There have been several attempts to develop text analysis schemes more appropriate to the active processing model of reading. The best known of these are the approaches of Miller and Kintsch (1980) and Meyer (1975). In Miller and Kintsche’s model, texts are analyzed into propositions and it is these propositions which are used to build a meaning structure. An initial text structure or scheme is imposed based on the initial propositions. That structure is expanded, modified, or abandoned as the reader attempts to interpret successive propositions in terms of it. Frequency of occurrence of propositions and the limits of short-term memory in holding sequences of propositions play important roles in determining comprehensibility.
Meyer’s (1975) approach is also based on a propositional analysis of the text and the identification of the coherence relations between the propositions. From her perspective, the reader builds a hierarchical structure of the propositions. Propositions higher in the structure or supporting the higher order propositions will be better recalled.
Meyer maintains that the structure imposed by the writer may not be adopted by the reader. Such a failure may be due to inadequate signaling of the structure by the writer, lack of skill on the part of the reader, or a difference in goals (information requirements) between the two.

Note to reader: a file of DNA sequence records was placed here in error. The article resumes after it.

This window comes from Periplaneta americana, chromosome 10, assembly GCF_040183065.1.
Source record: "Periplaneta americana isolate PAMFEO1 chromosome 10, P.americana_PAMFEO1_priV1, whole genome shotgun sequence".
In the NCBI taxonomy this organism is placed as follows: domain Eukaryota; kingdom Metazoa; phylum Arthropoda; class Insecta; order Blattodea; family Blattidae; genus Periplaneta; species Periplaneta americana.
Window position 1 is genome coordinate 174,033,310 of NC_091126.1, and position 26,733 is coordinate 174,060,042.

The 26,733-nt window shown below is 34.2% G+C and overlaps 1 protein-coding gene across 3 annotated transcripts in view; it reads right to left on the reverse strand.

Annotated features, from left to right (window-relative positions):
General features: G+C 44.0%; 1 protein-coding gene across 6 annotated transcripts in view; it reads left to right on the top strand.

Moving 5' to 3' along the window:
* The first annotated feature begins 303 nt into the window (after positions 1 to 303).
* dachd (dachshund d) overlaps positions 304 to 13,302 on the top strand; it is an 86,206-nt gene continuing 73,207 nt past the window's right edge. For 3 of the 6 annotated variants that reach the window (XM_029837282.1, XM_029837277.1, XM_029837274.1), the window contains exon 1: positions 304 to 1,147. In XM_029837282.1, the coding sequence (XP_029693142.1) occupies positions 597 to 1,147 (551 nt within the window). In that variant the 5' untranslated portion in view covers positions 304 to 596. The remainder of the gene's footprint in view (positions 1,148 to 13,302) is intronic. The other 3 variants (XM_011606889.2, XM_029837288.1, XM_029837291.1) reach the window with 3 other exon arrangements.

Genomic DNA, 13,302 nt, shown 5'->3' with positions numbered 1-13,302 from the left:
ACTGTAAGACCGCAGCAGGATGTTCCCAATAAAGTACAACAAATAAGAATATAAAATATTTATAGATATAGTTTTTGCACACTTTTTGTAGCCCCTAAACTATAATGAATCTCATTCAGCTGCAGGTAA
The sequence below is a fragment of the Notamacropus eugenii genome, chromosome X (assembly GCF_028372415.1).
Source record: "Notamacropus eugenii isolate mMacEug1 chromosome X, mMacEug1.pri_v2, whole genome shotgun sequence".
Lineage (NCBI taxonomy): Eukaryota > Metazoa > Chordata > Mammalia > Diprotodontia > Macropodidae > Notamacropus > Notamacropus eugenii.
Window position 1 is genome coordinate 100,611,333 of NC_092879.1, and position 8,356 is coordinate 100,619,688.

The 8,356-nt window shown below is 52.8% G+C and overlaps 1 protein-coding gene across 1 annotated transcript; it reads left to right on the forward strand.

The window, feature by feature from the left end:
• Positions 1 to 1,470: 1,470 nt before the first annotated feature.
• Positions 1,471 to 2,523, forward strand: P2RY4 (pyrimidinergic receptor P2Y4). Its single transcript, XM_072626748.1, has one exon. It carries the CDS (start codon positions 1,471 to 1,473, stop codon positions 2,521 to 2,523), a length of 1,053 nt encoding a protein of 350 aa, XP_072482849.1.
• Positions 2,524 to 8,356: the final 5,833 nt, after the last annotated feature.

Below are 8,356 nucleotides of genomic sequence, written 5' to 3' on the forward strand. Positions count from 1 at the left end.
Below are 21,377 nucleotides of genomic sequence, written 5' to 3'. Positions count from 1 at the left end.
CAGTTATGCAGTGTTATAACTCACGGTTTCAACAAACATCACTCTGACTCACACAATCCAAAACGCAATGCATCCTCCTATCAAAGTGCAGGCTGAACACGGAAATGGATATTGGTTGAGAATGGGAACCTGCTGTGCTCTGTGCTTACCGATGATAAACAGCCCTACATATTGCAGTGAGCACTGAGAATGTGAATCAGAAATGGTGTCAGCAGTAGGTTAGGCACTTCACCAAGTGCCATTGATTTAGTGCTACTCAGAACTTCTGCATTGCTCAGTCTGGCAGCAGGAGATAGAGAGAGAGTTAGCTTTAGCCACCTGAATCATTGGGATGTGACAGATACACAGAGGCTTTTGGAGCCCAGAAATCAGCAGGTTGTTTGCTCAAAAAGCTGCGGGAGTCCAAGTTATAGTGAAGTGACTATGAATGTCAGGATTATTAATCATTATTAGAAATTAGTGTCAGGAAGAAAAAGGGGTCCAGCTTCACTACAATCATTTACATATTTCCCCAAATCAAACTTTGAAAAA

The implications for syntactic simplification would be: state explicitly, with proper clues, the structure of propositions and, as far as possible, decrease the number of propositions in each sentence.
2.7) Syntactic Complexity and Reading
Many experts in the field agree that the students of English as a second or foreign language cannot make reasonable prediction about the material they are reading unless they are familiar with the English grammatical patterns (Buck, 1973). The effect of syntax on reading comprehension has attracted attention of quite a number of researchers during the past decade (Smith, 1971). To understand a sentence, one must work out its ingredient: morphemes, words, phrases, and clauses-their boundaries, their meanings (grammatical, lexical, or both), and their relationships to each other as constituents of larger units, up to and including the sentence itself (Ives, 1964).